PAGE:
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Edinburgh Past and Present


LEITH. '05 taneous shout from the assembled multitudes, mingling with the martial music of the Highland bagpipe which a band of young gentlemen of Leith at that instant struck up, proclaimed in most impressive utterance the warmth of his welcome. Next the Custom-house was reached, and when quite abreast of it a band from the Canongate stationed there burst forth with the National Anthem-the magistrates, deacons, and trades at the same time advancing with lowered standards-while, just as his Majesty touched the landing-place, three well-timed and strongly-vociferated cheers were given by the sailors who manned the shipping in the harbour, caught up and rung out again and again by the thousands that lined the shore, filled the windows, swarmed on the house-tops, and stood and clung wherever there was standing or clinging room. His Majesty was greatly affected by these hearty manifestations of loyalty and welcome, and frequently acknowledged them with a grace and condescension which but "intensified the feeling, and drew forth, if possible, louder shouts of joy and acclamation. Here, after the performance of some short imposing ceremony, the King was conducted towards his carriage. With the post-admiral and senior magistrates on his right, he walked along the platform, his path strewn with flowers, with a firm and dignified step, amid deafening peals which again saluted him on all sides. The procession then moved forwards, a showy and imposing pageant, becoming increasingly so as it gradually spread out and extended itselfin the distance. The Earl of Kinnoul, as Lord-Lyon, preceding, curveted and caprioled his noble charger, followed by a cloud of heralds and richly-dressed cavaliers-his brow circled with his golden coronet, his crimson mantle flowing in graceful folds to the ground, and his broidered boots and golden spurs indicating his nobility and proclaiming his rank : next came Sir Alexander Keith, as Knight-Marshal, accompanied by his grooms and esquires, all in splendid liveries ; and after him, as White-Rod, Sir Patrick Walker, with his attendant equemes handsomely mounted and magnificently accoutred, making an appearance and producing an effect little inferior to that of the Lord-Lyon himself; then followed a long train of cavalry and infantry, with city dignitaries, and picturesque Highlanders, in the rear of which appeared the King in an Admiral's uniform, with a thistle and sprig of heath in his hat, and on his breast the St. Andrew's cross which had been presented to him by Sir Walter Scott in name of the ladies of Edinburgh, surrounded by a royal guard of Archers, Glengarry and his household retainers, and a whole galaxy of starred and scarletcovered aides-decamp and generals. Onward it moved with slow and measured pace along Bernard and Constitution 0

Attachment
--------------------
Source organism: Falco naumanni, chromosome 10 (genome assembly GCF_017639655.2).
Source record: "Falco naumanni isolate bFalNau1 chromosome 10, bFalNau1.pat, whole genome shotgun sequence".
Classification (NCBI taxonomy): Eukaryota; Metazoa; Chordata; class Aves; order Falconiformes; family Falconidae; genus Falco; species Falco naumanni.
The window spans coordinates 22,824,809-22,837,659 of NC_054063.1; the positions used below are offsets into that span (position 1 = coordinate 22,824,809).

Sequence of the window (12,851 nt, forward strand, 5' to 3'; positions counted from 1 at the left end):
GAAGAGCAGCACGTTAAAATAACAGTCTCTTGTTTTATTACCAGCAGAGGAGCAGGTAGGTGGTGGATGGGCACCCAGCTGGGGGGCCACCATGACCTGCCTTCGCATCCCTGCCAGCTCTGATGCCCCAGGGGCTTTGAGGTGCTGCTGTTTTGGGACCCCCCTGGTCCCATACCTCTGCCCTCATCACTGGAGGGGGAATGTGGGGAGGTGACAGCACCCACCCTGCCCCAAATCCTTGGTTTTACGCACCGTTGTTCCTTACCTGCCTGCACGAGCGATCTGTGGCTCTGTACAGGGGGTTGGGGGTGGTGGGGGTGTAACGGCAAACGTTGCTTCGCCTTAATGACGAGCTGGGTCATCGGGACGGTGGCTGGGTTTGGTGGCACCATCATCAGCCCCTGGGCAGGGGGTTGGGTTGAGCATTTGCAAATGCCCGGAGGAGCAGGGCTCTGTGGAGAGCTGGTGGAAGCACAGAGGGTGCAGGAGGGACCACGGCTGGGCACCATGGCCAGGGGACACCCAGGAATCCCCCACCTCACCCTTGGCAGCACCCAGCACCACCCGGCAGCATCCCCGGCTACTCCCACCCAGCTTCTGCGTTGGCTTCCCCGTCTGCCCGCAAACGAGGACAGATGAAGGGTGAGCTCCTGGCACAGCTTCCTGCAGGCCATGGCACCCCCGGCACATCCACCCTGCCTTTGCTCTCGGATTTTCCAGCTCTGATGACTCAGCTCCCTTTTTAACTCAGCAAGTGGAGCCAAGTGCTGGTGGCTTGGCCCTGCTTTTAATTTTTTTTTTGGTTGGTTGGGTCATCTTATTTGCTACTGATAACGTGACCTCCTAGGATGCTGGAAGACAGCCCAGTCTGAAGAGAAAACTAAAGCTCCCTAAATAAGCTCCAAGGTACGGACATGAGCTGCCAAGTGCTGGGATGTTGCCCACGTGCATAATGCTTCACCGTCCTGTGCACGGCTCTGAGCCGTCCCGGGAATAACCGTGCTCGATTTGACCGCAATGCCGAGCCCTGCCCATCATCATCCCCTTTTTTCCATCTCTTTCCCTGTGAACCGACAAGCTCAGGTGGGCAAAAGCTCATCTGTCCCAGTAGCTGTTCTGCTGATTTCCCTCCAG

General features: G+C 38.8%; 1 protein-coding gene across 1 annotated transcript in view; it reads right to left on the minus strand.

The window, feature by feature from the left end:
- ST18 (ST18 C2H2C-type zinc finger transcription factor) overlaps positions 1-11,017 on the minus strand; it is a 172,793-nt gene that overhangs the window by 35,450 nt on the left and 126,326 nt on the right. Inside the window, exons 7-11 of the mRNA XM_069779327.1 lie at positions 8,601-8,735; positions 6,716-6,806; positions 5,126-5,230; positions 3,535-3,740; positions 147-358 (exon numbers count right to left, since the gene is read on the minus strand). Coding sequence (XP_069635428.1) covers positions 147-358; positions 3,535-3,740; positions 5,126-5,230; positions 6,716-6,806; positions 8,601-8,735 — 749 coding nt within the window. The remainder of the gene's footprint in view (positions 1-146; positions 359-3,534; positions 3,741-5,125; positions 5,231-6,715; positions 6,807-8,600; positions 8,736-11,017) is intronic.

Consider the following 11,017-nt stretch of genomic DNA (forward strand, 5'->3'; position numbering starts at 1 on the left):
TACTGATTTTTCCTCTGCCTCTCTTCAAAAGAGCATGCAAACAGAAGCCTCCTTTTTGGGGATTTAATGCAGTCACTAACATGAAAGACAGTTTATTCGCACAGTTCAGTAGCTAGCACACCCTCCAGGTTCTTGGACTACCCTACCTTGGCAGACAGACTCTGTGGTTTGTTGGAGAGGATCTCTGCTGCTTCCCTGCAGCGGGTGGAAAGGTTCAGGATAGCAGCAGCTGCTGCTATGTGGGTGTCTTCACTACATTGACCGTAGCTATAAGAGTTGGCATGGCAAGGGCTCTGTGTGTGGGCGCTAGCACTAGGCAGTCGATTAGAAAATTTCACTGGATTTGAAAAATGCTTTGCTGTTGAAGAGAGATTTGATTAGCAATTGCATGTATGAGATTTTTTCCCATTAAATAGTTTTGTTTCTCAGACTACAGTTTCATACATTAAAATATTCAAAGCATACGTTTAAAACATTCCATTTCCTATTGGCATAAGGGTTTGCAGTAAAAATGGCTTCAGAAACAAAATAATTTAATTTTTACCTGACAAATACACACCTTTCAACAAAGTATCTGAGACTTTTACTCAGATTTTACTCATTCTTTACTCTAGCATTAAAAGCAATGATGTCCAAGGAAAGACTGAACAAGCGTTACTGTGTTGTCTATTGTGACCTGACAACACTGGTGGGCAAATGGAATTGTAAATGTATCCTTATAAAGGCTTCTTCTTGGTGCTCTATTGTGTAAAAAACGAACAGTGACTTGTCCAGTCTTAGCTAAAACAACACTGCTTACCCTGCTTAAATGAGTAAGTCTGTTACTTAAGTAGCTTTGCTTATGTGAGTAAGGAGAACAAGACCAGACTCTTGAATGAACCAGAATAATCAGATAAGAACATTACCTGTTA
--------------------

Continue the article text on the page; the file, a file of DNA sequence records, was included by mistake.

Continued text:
Volume 11 Page 158
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Volume 11 Page 159
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